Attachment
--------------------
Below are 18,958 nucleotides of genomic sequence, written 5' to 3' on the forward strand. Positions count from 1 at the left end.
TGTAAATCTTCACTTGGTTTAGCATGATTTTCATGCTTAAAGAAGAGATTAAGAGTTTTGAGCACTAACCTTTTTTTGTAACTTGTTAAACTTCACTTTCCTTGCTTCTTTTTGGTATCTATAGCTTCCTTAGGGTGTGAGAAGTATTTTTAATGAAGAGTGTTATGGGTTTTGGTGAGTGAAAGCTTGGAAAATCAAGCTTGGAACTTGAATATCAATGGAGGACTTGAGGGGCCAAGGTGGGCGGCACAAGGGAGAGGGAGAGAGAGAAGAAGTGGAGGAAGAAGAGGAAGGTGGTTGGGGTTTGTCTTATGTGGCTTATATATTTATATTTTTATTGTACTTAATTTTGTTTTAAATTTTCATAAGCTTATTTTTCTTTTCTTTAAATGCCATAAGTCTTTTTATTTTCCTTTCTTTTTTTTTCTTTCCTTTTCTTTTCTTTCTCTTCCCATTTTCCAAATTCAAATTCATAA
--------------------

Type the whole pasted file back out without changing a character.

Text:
Below are 18,958 nucleotides of genomic sequence, written 5' to 3' on the forward strand. Positions count from 1 at the left end.
TGTAAATCTTCACTTGGTTTAGCATGATTTTCATGCTTAAAGAAGAGATTAAGAGTTTTGAGCACTAACCTTTTTTTGTAACTTGTTAAACTTCACTTTCCTTGCTTCTTTTTGGTATCTATAGCTTCCTTAGGGTGTGAGAAGTATTTTTAATGAAGAGTGTTATGGGTTTTGGTGAGTGAAAGCTTGGAAAATCAAGCTTGGAACTTGAATATCAATGGAGGACTTGAGGGGCCAAGGTGGGCGGCACAAGGGAGAGGGAGAGAGAGAAGAAGTGGAGGAAGAAGAGGAAGGTGGTTGGGGTTTGTCTTATGTGGCTTATATATTTATATTTTTATTGTACTTAATTTTGTTTTAAATTTTCATAAGCTTATTTTTCTTTTCTTTAAATGCCATAAGTCTTTTTATTTTCCTTTCTTTTTTTTTCTTTCCTTTTCTTTTCTTTCTCTTCCCATTTTCCAAATTCAAATTCATAA